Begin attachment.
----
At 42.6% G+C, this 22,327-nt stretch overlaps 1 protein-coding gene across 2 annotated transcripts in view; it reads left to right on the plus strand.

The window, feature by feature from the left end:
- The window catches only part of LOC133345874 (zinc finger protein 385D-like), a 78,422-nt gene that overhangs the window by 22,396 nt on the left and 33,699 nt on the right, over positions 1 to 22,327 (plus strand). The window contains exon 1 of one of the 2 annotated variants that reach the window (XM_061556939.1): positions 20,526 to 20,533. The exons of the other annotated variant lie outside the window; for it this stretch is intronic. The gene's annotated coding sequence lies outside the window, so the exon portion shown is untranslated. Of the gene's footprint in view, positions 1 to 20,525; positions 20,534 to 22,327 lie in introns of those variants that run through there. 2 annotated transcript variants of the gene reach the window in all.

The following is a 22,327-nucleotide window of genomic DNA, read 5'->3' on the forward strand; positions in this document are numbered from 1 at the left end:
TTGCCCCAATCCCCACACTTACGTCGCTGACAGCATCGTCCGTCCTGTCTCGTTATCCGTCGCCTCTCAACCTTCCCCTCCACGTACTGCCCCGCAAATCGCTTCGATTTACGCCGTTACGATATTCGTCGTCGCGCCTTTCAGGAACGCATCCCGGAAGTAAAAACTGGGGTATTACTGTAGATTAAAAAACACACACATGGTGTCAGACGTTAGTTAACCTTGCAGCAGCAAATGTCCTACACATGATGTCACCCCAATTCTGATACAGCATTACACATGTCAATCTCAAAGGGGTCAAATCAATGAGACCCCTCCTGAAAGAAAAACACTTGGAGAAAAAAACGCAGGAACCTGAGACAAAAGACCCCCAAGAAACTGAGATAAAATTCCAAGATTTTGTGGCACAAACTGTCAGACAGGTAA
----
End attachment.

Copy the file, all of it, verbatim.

At 42.6% G+C, this 22,327-nt stretch overlaps 1 protein-coding gene across 2 annotated transcripts in view; it reads left to right on the plus strand.

The window, feature by feature from the left end:
- The window catches only part of LOC133345874 (zinc finger protein 385D-like), a 78,422-nt gene that overhangs the window by 22,396 nt on the left and 33,699 nt on the right, over positions 1 to 22,327 (plus strand). The window contains exon 1 of one of the 2 annotated variants that reach the window (XM_061556939.1): positions 20,526 to 20,533. The exons of the other annotated variant lie outside the window; for it this stretch is intronic. The gene's annotated coding sequence lies outside the window, so the exon portion shown is untranslated. Of the gene's footprint in view, positions 1 to 20,525; positions 20,534 to 22,327 lie in introns of those variants that run through there. 2 annotated transcript variants of the gene reach the window in all.

The following is a 22,327-nucleotide window of genomic DNA, read 5'->3' on the forward strand; positions in this document are numbered from 1 at the left end:
TTGCCCCAATCCCCACACTTACGTCGCTGACAGCATCGTCCGTCCTGTCTCGTTATCCGTCGCCTCTCAACCTTCCCCTCCACGTACTGCCCCGCAAATCGCTTCGATTTACGCCGTTACGATATTCGTCGTCGCGCCTTTCAGGAACGCATCCCGGAAGTAAAAACTGGGGTATTACTGTAGATTAAAAAACACACACATGGTGTCAGACGTTAGTTAACCTTGCAGCAGCAAATGTCCTACACATGATGTCACCCCAATTCTGATACAGCATTACACATGTCAATCTCAAAGGGGTCAAATCAATGAGACCCCTCCTGAAAGAAAAACACTTGGAGAAAAAAACGCAGGAACCTGAGACAAAAGACCCCCAAGAAACTGAGATAAAATTCCAAGATTTTGTGGCACAAACTGTCAGACAGGTAA